Crop damage, human death and causalities by elephants are the main reasons for the conflict. The crop raiding pattern of migratory elephants in South Bengal revealed that they are almost dependent on paddy till December. Factually,elephants are getting some palatable food, without much effort and thus gradually changing their food habit; perhaps considering the nutritive value. Collectively, they are enjoying ample facilities, would lead them permanently to stay over here. The migratory elephant herds have damaged some around 1000 hectares crops each year, coupled with hut damage and life loss. “Till date 12-15 people have already been killed by wild elephants at Sonamukhi alone! I run day and night but do not know how we can protect these wild imamates and the villagers with the limited resources!” –Kamal said.
It is observed on each year that six cultivated crops viz. paddy (Oryza sativa), sugarcane (Saccharumofficinarum), potato (Solanumtuberosum), cabbage (Brassica oleraceavarcapitaria), wheat (Triticumaestivum) and gourd (Cucumbita maxima) were the major dietary items of elephants, with paddy being the most important and favorite one.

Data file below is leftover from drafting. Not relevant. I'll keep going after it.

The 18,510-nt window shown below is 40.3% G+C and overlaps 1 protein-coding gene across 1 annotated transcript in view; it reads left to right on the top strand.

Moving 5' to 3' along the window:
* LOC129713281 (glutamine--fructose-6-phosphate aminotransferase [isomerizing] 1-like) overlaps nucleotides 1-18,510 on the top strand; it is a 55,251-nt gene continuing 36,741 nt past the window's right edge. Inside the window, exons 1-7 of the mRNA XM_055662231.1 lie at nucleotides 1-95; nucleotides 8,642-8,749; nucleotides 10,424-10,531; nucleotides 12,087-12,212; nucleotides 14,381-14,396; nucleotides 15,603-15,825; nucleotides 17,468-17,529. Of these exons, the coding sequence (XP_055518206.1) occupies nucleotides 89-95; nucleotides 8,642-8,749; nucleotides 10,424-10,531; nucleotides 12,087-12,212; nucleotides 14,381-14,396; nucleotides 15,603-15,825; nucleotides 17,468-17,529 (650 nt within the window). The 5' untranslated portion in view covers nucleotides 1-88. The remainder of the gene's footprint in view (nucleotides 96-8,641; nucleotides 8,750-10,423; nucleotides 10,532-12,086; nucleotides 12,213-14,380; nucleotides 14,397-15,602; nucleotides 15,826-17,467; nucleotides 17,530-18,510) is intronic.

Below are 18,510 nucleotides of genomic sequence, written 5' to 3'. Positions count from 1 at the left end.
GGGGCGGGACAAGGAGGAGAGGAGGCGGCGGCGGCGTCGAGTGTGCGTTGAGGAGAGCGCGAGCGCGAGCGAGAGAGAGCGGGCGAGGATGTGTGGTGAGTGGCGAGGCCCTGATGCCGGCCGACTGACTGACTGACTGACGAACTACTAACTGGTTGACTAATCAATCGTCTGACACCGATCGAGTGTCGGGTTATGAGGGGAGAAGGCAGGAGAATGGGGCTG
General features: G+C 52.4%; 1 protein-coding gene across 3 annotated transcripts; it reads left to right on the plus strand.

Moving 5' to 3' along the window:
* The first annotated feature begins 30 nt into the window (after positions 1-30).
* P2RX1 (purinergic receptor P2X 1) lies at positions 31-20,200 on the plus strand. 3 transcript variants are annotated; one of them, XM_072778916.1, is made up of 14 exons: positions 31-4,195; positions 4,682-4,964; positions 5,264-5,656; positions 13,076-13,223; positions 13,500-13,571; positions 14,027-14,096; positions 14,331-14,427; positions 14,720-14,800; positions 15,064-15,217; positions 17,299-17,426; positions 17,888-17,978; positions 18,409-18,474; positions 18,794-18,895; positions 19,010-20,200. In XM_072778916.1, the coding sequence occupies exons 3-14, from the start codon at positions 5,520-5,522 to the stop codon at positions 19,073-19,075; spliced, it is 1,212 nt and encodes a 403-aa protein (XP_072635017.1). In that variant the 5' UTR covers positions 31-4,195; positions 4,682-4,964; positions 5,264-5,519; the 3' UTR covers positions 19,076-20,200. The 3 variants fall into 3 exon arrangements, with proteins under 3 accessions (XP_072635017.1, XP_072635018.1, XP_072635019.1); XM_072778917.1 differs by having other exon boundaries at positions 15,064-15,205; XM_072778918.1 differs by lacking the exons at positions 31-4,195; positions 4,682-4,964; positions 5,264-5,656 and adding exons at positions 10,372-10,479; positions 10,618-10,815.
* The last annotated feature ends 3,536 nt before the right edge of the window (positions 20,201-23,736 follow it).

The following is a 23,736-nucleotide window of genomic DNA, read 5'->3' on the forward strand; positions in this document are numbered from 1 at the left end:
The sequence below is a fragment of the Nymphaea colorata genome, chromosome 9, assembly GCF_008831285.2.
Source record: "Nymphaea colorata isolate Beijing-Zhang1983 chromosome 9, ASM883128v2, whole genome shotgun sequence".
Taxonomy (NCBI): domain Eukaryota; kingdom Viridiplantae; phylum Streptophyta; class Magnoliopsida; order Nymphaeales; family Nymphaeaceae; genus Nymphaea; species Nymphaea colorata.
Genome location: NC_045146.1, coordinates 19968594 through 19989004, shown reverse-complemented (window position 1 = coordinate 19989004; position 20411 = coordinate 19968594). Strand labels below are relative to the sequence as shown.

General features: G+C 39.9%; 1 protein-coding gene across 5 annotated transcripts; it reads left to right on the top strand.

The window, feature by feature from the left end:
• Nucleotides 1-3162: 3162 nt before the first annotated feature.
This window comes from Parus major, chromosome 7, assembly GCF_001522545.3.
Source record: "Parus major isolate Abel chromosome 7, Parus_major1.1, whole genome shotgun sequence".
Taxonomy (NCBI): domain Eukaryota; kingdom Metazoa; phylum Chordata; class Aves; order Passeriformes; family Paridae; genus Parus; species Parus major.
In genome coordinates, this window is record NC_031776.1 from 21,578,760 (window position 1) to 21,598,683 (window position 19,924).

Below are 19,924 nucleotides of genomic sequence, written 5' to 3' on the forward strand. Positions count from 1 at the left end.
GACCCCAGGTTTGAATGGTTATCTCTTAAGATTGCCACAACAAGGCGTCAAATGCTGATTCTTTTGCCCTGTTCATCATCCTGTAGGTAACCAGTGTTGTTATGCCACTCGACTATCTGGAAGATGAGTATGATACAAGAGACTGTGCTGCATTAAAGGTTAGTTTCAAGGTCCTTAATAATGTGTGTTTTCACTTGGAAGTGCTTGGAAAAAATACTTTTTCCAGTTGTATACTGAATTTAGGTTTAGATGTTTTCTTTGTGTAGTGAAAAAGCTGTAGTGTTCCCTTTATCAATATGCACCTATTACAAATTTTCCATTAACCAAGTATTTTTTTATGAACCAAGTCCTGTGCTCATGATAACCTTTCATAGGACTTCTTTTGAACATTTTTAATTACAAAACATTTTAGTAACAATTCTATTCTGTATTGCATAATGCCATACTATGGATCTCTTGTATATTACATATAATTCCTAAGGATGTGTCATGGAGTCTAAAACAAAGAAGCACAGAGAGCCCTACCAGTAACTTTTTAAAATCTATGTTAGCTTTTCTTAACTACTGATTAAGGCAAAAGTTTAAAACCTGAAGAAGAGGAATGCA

On an average, five persons are trampled to death when Dalma herds migrate every year while at least one elephant falls prey to the man–animal conflict. Besides, acres of standing crops and dozens of houses are damaged. The migratory elephants usually stay for approximately 8 months. The long stay depicts more conflict in the zone. Increasing drainage of public money for ex-gratia payments towards losses of human life, crop damage, livestock and hut damage. There is also considerable expenditure from non plan budget for purchasing kerosene, diesel, crackers, jute etc. to meet the cost of elephant driving. On an average, few crores ofrupees compensation paid to the farmers, also appears insufficient (10-15% of actual loss)!“I really feel guilty when a widow (husband died in elephant attack) comes to me with her kids and ask to poison them. Government compensates rupees two lakh only! A potato farmer cultivates by spending rupees 10,000 per biggha, while he gets mere rupees 500 as compensation, that too one and a half years later! Even the Government is unable to compensate the sufferer groups adequately, on time.”-he informed.